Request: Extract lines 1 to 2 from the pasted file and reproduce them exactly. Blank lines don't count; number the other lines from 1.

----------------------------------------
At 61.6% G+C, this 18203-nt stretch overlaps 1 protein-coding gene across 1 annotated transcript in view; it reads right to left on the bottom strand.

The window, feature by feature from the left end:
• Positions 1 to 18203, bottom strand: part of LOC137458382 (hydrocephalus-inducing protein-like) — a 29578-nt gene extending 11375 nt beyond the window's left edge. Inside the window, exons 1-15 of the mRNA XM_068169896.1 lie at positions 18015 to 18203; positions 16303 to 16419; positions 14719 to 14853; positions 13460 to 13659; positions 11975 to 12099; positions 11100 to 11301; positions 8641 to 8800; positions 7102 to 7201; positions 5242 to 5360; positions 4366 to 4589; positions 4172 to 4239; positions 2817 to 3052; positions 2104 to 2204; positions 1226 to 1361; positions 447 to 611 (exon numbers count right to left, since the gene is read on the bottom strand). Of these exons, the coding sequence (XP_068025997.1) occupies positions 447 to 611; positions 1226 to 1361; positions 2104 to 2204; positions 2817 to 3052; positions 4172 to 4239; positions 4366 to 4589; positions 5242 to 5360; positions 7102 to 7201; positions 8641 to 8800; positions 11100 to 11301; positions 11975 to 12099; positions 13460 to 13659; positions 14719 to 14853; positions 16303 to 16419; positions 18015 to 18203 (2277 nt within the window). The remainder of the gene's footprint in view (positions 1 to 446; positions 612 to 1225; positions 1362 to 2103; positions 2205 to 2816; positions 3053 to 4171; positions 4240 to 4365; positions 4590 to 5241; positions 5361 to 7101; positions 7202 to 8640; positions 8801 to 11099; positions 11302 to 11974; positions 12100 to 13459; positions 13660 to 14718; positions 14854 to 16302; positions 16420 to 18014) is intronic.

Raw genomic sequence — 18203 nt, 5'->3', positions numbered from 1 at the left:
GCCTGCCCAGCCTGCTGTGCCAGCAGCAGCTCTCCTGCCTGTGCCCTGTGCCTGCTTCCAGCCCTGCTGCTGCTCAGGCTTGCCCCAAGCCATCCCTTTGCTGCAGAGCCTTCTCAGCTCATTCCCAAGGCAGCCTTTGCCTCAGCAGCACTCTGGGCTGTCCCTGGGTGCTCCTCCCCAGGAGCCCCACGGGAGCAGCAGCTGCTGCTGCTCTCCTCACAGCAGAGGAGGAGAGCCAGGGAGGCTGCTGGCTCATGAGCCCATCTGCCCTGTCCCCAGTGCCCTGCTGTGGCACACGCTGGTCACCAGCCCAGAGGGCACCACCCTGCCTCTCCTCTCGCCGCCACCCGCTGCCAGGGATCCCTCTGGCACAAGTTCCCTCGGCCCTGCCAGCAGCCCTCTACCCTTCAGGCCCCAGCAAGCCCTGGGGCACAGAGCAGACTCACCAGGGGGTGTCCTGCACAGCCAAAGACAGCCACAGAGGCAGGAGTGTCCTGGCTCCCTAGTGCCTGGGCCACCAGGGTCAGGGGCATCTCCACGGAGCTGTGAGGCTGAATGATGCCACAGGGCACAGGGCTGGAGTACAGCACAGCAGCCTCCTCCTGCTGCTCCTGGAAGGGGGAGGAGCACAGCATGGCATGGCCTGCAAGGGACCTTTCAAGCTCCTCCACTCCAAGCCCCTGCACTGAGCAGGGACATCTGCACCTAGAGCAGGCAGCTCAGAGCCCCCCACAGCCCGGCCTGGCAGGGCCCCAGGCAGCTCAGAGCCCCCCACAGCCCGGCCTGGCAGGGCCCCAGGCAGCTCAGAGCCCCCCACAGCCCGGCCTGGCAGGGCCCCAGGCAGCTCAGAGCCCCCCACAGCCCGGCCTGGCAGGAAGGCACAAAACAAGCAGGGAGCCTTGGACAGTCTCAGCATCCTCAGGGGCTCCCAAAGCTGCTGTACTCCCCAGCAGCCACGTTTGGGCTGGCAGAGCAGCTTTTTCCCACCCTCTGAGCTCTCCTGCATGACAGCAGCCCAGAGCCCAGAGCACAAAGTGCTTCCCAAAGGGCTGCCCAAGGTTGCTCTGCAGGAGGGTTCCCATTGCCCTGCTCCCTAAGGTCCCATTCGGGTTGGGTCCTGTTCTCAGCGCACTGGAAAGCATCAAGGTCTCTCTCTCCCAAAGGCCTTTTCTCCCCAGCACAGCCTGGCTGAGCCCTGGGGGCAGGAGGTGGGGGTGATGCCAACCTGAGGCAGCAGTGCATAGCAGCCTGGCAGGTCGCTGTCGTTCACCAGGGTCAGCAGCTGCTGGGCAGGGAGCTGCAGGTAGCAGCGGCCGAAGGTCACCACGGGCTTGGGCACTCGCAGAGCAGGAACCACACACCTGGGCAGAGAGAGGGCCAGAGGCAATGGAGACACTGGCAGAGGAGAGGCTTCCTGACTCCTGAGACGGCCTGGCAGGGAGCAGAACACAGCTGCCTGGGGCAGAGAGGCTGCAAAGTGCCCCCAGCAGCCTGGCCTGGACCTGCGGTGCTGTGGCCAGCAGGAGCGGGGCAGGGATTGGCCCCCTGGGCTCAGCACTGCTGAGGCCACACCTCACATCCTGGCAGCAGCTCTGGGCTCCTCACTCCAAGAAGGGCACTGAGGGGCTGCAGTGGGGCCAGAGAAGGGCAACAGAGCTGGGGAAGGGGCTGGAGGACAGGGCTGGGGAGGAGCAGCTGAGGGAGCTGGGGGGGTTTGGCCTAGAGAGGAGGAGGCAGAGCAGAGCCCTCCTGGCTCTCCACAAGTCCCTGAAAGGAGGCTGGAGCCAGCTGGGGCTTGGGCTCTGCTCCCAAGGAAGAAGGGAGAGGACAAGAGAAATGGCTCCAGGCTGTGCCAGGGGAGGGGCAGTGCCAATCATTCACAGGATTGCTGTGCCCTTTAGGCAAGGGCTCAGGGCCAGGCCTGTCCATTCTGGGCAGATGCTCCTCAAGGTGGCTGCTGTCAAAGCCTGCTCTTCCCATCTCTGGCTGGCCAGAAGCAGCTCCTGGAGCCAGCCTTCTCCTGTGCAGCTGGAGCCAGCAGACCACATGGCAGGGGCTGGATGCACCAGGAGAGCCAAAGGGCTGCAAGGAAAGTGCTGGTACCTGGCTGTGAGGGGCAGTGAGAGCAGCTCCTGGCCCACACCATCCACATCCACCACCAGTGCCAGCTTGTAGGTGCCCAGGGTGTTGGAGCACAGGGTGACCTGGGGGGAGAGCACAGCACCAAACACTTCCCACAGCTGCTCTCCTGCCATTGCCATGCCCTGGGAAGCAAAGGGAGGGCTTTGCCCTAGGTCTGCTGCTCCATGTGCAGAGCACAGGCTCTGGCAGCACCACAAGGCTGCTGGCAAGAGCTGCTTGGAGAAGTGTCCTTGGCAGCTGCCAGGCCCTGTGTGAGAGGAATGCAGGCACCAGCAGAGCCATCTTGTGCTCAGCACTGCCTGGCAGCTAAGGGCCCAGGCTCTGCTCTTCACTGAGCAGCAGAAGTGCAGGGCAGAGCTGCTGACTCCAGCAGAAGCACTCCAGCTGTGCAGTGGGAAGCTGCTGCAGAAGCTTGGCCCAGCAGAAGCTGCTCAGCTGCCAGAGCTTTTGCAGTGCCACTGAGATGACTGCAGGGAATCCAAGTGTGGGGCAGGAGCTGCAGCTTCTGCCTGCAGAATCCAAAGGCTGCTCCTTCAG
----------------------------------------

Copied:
At 61.6% G+C, this 18203-nt stretch overlaps 1 protein-coding gene across 1 annotated transcript in view; it reads right to left on the bottom strand.

The window, feature by feature from the left end: